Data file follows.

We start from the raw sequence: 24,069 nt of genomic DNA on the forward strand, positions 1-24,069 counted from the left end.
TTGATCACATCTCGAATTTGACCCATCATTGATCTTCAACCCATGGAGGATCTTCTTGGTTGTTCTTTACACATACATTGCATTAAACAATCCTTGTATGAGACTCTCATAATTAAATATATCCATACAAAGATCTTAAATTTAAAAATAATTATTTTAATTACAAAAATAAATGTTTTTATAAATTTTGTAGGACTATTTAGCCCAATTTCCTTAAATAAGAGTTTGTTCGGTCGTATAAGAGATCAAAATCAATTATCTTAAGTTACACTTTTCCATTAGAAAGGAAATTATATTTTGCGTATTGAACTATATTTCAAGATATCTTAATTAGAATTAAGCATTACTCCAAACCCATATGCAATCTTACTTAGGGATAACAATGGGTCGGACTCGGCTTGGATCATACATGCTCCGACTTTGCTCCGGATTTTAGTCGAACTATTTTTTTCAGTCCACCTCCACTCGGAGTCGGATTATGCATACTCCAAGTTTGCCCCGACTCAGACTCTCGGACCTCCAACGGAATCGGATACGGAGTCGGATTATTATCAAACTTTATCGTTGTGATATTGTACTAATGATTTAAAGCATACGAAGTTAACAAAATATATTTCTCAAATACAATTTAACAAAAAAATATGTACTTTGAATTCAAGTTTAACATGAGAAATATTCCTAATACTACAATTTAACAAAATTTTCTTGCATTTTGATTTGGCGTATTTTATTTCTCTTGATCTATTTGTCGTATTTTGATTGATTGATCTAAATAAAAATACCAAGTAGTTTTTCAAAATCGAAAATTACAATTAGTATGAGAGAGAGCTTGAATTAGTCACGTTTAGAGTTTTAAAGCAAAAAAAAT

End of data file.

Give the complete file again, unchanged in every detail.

We start from the raw sequence: 24,069 nt of genomic DNA on the forward strand, positions 1-24,069 counted from the left end.
TTGATCACATCTCGAATTTGACCCATCATTGATCTTCAACCCATGGAGGATCTTCTTGGTTGTTCTTTACACATACATTGCATTAAACAATCCTTGTATGAGACTCTCATAATTAAATATATCCATACAAAGATCTTAAATTTAAAAATAATTATTTTAATTACAAAAATAAATGTTTTTATAAATTTTGTAGGACTATTTAGCCCAATTTCCTTAAATAAGAGTTTGTTCGGTCGTATAAGAGATCAAAATCAATTATCTTAAGTTACACTTTTCCATTAGAAAGGAAATTATATTTTGCGTATTGAACTATATTTCAAGATATCTTAATTAGAATTAAGCATTACTCCAAACCCATATGCAATCTTACTTAGGGATAACAATGGGTCGGACTCGGCTTGGATCATACATGCTCCGACTTTGCTCCGGATTTTAGTCGAACTATTTTTTTCAGTCCACCTCCACTCGGAGTCGGATTATGCATACTCCAAGTTTGCCCCGACTCAGACTCTCGGACCTCCAACGGAATCGGATACGGAGTCGGATTATTATCAAACTTTATCGTTGTGATATTGTACTAATGATTTAAAGCATACGAAGTTAACAAAATATATTTCTCAAATACAATTTAACAAAAAAATATGTACTTTGAATTCAAGTTTAACATGAGAAATATTCCTAATACTACAATTTAACAAAATTTTCTTGCATTTTGATTTGGCGTATTTTATTTCTCTTGATCTATTTGTCGTATTTTGATTGATTGATCTAAATAAAAATACCAAGTAGTTTTTCAAAATCGAAAATTACAATTAGTATGAGAGAGAGCTTGAATTAGTCACGTTTAGAGTTTTAAAGCAAAAAAAAT